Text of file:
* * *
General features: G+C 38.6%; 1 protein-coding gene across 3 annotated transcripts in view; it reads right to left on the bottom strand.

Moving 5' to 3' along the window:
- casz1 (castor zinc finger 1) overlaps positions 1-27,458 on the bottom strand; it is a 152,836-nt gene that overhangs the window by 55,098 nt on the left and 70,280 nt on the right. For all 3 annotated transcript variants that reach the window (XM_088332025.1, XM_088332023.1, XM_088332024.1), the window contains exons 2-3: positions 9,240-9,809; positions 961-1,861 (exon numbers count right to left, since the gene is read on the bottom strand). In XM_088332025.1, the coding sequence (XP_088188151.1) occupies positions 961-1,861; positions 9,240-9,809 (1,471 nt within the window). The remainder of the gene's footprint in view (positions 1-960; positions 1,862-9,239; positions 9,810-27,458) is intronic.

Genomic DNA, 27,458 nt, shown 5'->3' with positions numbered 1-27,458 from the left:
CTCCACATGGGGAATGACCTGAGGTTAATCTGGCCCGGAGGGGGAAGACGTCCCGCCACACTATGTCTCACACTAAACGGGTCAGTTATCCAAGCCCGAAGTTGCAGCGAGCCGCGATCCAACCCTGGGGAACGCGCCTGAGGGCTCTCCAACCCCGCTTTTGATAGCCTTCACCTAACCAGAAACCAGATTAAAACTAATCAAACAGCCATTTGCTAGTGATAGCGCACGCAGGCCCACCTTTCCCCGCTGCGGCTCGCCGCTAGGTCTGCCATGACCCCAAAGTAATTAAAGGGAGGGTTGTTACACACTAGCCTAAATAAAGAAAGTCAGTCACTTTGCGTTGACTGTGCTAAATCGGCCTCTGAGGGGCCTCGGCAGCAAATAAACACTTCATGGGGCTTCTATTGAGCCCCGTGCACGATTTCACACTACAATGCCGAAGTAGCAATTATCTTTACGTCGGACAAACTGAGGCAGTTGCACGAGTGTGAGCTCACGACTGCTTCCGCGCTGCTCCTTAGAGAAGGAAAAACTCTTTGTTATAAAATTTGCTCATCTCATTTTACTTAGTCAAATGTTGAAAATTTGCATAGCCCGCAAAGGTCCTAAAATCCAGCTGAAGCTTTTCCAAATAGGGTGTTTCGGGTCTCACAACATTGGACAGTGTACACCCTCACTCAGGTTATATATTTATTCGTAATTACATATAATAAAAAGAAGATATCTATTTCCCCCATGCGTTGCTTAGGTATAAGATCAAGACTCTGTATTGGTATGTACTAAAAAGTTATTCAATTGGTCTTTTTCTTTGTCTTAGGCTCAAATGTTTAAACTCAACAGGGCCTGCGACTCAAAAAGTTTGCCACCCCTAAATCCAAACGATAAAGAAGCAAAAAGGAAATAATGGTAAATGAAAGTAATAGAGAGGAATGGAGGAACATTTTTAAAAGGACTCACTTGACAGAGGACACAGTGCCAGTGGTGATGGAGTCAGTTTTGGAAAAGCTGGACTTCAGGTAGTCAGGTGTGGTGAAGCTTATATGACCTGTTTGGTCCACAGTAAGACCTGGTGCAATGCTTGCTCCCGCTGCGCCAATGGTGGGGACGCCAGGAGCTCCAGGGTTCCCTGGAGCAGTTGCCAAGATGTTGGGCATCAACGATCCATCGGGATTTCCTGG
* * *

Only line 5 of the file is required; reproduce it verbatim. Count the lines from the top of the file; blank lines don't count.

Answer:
CTCCACATGGGGAATGACCTGAGGTTAATCTGGCCCGGAGGGGGAAGACGTCCCGCCACACTATGTCTCACACTAAACGGGTCAGTTATCCAAGCCCGAAGTTGCAGCGAGCCGCGATCCAACCCTGGGGAACGCGCCTGAGGGCTCTCCAACCCCGCTTTTGATAGCCTTCACCTAACCAGAAACCAGATTAAAACTAATCAAACAGCCATTTGCTAGTGATAGCGCACGCAGGCCCACCTTTCCCCGCTGCGGCTCGCCGCTAGGTCTGCCATGACCCCAAAGTAATTAAAGGGAGGGTTGTTACACACTAGCCTAAATAAAGAAAGTCAGTCACTTTGCGTTGACTGTGCTAAATCGGCCTCTGAGGGGCCTCGGCAGCAAATAAACACTTCATGGGGCTTCTATTGAGCCCCGTGCACGATTTCACACTACAATGCCGAAGTAGCAATTATCTTTACGTCGGACAAACTGAGGCAGTTGCACGAGTGTGAGCTCACGACTGCTTCCGCGCTGCTCCTTAGAGAAGGAAAAACTCTTTGTTATAAAATTTGCTCATCTCATTTTACTTAGTCAAATGTTGAAAATTTGCATAGCCCGCAAAGGTCCTAAAATCCAGCTGAAGCTTTTCCAAATAGGGTGTTTCGGGTCTCACAACATTGGACAGTGTACACCCTCACTCAGGTTATATATTTATTCGTAATTACATATAATAAAAAGAAGATATCTATTTCCCCCATGCGTTGCTTAGGTATAAGATCAAGACTCTGTATTGGTATGTACTAAAAAGTTATTCAATTGGTCTTTTTCTTTGTCTTAGGCTCAAATGTTTAAACTCAACAGGGCCTGCGACTCAAAAAGTTTGCCACCCCTAAATCCAAACGATAAAGAAGCAAAAAGGAAATAATGGTAAATGAAAGTAATAGAGAGGAATGGAGGAACATTTTTAAAAGGACTCACTTGACAGAGGACACAGTGCCAGTGGTGATGGAGTCAGTTTTGGAAAAGCTGGACTTCAGGTAGTCAGGTGTGGTGAAGCTTATATGACCTGTTTGGTCCACAGTAAGACCTGGTGCAATGCTTGCTCCCGCTGCGCCAATGGTGGGGACGCCAGGAGCTCCAGGGTTCCCTGGAGCAGTTGCCAAGATGTTGGGCATCAACGATCCATCGGGATTTCCTGG